Arctic rescuer had equipment problems before death

A Quebec airman who died during a Nunavut rescue mission parachuted into waves three metres high and struggled with equipment failures, including a broken rope to a life-raft.

Quebec's Sgt. Janick Gilbert died after parachuting into rough, cold Nunavut waters

The investigator who reviewed the October death of a Quebec airman said it's too early to lay blame. 

Sgt. Janick Gilbert, 34, of Baie-Comeau, died outside the hamlet of Igloolik in October during a harrowing rescue operation.

Gilbert was not able to deploy his one-man life-raft after parachuting into rough and cold Arctic waters in an attempt to rescue a father and son stranded in a boat.

According to a preliminary report released by the Canadian Forces Wednesday, Gilbert and two other technicians parachuted 600 metres into waves which were three metres high with winds blowing at 50 km/h.

The team managed to save the Inuit whale hunter and his son who were stranded but Gilbert died during the operation. 

Sgt. Janick Gilbert, 34, of Baie-Comeau, Que., died in October during a rescue mission in Nunavut. (Canadian Forces)

According to the report, it had been almost 24 hours since a father and son had been stranded in stormy waters when searchers decided to send in a team by parachute.

One search and rescue airman made it to the six-man raft that had been dropped earlier and assisted the father and son.

Another dropped farther away and deployed his one-man raft when he realized he wouldn't be able to swim the distance.

The report states of the three men who parachuted, Gilbert landed the furthest away from the boat.

Maj. Bill Canham, the investigator in charge of reviewing what happened during the rescue on Oct. 27, said the rescuer would have normally deployed a one-man raft but it was no longer attached to his safety vest.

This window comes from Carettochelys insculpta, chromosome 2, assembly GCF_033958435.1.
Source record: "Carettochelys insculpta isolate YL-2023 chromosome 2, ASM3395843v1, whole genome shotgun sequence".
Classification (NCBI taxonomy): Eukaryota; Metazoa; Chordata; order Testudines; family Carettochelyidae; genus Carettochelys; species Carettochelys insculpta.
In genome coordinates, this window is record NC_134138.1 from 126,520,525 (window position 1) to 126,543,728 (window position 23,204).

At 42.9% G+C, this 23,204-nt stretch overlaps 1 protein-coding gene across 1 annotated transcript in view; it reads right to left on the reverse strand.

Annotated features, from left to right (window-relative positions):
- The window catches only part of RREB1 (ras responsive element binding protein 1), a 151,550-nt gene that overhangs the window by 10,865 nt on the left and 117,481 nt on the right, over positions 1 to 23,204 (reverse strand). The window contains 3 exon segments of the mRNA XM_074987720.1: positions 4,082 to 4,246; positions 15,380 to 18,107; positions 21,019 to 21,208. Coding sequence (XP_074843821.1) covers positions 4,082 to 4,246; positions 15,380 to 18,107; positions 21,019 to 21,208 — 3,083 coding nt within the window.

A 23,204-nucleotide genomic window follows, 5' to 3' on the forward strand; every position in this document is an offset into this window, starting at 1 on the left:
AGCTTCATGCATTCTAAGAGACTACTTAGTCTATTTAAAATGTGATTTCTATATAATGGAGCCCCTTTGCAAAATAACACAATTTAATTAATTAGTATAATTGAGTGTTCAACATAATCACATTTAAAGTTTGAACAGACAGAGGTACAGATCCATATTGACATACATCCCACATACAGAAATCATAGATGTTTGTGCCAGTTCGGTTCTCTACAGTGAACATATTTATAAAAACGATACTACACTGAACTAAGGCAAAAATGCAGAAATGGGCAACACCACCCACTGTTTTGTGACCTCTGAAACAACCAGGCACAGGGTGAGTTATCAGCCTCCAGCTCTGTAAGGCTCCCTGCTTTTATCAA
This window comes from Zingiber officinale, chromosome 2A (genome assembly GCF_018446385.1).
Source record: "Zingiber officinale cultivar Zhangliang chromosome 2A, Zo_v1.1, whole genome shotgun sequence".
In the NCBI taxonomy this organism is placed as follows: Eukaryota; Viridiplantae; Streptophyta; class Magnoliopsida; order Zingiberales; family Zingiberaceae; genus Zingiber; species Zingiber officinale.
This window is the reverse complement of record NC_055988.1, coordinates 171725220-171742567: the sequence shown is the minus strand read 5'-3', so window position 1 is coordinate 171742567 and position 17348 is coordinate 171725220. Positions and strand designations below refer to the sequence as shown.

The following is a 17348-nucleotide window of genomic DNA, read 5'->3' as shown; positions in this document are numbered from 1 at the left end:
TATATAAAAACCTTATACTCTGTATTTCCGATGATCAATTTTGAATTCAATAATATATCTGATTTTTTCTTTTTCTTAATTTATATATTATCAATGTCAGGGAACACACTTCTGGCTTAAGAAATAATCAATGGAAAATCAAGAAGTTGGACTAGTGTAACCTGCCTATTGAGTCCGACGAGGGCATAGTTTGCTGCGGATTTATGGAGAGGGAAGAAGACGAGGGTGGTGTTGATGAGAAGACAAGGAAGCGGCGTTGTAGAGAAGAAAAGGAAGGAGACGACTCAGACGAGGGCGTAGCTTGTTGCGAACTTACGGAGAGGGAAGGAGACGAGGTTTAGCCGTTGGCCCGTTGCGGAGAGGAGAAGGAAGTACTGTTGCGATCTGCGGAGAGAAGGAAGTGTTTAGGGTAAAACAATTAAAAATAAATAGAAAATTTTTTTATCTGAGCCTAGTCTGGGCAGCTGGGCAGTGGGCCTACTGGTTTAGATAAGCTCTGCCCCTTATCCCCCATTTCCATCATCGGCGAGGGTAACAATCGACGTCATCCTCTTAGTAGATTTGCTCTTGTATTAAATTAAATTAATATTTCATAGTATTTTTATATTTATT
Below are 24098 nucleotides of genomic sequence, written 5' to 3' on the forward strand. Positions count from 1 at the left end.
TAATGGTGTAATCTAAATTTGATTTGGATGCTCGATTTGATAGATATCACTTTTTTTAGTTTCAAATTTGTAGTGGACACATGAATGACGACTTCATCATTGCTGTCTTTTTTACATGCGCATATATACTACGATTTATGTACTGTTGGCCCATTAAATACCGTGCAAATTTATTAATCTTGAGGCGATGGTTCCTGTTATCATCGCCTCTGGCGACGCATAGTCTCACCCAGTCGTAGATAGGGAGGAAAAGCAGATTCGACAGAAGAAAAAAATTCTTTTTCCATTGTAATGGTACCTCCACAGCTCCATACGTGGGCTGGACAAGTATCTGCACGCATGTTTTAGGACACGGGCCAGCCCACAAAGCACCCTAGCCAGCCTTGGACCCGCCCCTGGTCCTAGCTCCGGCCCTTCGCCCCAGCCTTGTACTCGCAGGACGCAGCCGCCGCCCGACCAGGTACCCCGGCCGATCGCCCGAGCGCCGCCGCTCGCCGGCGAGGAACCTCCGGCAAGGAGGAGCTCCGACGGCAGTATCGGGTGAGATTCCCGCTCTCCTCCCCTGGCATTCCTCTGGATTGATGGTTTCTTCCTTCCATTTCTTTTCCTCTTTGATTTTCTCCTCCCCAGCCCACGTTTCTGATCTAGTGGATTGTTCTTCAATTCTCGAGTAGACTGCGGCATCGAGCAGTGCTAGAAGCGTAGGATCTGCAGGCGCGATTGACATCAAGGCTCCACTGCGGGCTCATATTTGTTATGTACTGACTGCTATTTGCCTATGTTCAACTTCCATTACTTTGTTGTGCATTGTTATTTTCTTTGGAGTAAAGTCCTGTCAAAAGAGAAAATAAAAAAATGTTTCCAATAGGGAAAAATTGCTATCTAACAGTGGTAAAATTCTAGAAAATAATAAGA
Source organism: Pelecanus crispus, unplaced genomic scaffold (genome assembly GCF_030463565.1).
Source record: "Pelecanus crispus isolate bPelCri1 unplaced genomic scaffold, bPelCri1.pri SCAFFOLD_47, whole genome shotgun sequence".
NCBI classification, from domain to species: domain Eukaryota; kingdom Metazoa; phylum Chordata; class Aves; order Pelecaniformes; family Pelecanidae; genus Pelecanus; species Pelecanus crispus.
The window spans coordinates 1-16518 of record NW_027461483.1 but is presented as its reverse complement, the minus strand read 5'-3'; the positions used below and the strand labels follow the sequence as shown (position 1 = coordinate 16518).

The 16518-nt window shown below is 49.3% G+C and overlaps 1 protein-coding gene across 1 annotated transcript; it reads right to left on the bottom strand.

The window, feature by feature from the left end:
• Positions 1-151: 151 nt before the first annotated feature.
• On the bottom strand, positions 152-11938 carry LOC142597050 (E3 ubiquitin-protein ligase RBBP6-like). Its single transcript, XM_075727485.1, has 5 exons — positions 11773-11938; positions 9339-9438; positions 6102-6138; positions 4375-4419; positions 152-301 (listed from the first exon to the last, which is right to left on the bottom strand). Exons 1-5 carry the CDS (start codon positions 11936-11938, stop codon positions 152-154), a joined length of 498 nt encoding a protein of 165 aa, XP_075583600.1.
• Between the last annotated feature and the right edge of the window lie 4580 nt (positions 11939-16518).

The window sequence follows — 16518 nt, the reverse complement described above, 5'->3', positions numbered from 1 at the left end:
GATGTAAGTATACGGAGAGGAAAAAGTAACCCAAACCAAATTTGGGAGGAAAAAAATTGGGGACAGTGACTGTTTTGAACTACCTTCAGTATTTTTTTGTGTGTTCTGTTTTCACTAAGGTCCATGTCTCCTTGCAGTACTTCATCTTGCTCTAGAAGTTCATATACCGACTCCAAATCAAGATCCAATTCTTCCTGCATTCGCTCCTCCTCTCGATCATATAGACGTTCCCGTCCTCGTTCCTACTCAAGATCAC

"The tether, where it's threaded or stitched to the life preserver, was ripped away," said Canham.

He said the raft is unlikely to have ripped away on impact, since it was deployed later.

He also said Gilbert's dry suit is being examined.

"We have some of our research people looking at the permeability of the fabric and the suitability of the seals," said Canham.

Gilbert was eventually found unresponsive, floating in the icy sea with his life preserver inflated. It appears he had activated a strobe light but his life-raft was missing. When the Canadian Forces found his body, the waves had grown to be 10 to 15 metres high.

The father and son were eventually rescued by a Canadian Forces Cormorant helicopter from Gander, N.L., along with the two other search and rescue technicians who were in the water.

Canham said it's too early to say whether Gilbert's equipment made the difference between life and death.

He said the final report should be ready in October 2012.